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Osborne to look at 'dynamic' tax costings

George Osborne has paved the way for the possible lowering of the 45p tax rate by ordering Treasury officials to change the way in which they measure the impact of taxation levels on the British economy

28 Mar 2012 Accountancy Age

By Nick Huber

Chancellor of the Exchequer George Osborne

GEORGE OSBORNE has paved the way for the possible lowering of the 45p tax rate by ordering Treasury officials to change the way in which they measure the impact of taxation levels on the British economy, The Times reported.

The Chancellor does not believe that the present system, which looks at the income raised directly by a tax, is robust enough. He has asked civil servants to start in-depth research into the "broader economy effects" of different rates, called "dynamic scoring", The Times said.

The shift is likely to provide Osborne with evidence that he can use to argue in favour of tax cuts, including the 45p rate. "I would like overall levels of taxation to be lower," he told MPs in the Treasury Select Committee yesterday.

Sources told The Times that lowering the top rate of income tax could boost VAT receipts by incentivising people to spend their additional disposable pay. This is not at present taken into account. A cut in corporation tax, they added, could attract more businesses to Britain. Introducing that information would make lower tax rates more appealing.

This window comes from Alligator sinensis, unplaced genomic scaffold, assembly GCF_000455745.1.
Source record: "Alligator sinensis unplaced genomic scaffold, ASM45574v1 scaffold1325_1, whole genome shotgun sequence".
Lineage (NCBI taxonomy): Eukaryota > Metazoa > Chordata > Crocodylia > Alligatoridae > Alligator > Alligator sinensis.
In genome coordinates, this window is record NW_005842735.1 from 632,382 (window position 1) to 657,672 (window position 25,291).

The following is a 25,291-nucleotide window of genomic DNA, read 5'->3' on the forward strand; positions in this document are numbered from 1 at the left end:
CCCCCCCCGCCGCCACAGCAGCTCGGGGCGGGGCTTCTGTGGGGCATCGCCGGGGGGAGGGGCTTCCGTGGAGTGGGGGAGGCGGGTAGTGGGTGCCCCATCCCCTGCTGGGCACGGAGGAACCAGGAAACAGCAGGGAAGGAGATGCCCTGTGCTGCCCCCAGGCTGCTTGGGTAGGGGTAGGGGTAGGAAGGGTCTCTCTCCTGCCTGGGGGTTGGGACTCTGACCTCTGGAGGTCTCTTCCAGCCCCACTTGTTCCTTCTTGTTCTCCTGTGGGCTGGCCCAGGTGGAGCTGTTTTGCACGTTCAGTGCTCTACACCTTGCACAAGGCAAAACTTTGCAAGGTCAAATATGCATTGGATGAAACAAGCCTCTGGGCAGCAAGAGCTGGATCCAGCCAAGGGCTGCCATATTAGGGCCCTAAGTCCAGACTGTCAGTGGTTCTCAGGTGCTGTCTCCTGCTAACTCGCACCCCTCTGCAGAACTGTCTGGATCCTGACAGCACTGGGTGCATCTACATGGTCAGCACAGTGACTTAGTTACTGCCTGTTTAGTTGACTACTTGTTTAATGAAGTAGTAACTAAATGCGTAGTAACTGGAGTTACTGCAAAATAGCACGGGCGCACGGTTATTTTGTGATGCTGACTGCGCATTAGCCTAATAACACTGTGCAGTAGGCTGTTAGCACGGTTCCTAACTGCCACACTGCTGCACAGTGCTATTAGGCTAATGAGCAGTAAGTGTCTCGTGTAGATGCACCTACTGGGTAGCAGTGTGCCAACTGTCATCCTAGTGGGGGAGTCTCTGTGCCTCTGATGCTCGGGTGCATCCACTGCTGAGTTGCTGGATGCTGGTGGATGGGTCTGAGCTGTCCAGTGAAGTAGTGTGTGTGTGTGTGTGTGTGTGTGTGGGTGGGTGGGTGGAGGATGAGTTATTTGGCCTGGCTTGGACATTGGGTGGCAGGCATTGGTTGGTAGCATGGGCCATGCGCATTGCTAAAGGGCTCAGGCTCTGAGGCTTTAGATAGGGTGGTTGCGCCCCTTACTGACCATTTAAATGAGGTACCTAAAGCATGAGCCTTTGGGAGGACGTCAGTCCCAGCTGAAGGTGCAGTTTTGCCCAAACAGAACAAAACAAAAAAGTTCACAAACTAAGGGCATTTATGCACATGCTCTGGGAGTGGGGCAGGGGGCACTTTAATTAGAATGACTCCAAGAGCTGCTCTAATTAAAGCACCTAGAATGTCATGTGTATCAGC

"I think we should be cautious about making these changes," Osborne told  the committee, insisting that the way in which the Budget scorecard is calculated and the way the Office for Budget Responsibility does its work will not change. "But I think the Treasury can now, and I've asked this to happen, start undertaking some real research into dynamic scoring, and what the broader economy effects are of changes to taxation."

He said that the 50p rate of tax, which he scrapped in the Budget last week, was given "special status" of being temporary. The same was not true of the 45p rate, Osborne said. But he added: "There will be an ongoing assessment of how much revenue is raised from the 45 pence ... I keep all taxes under review."

The 45p rate was competitive, he argued, compared with continental Europe, but was higher than many states in the US.

 

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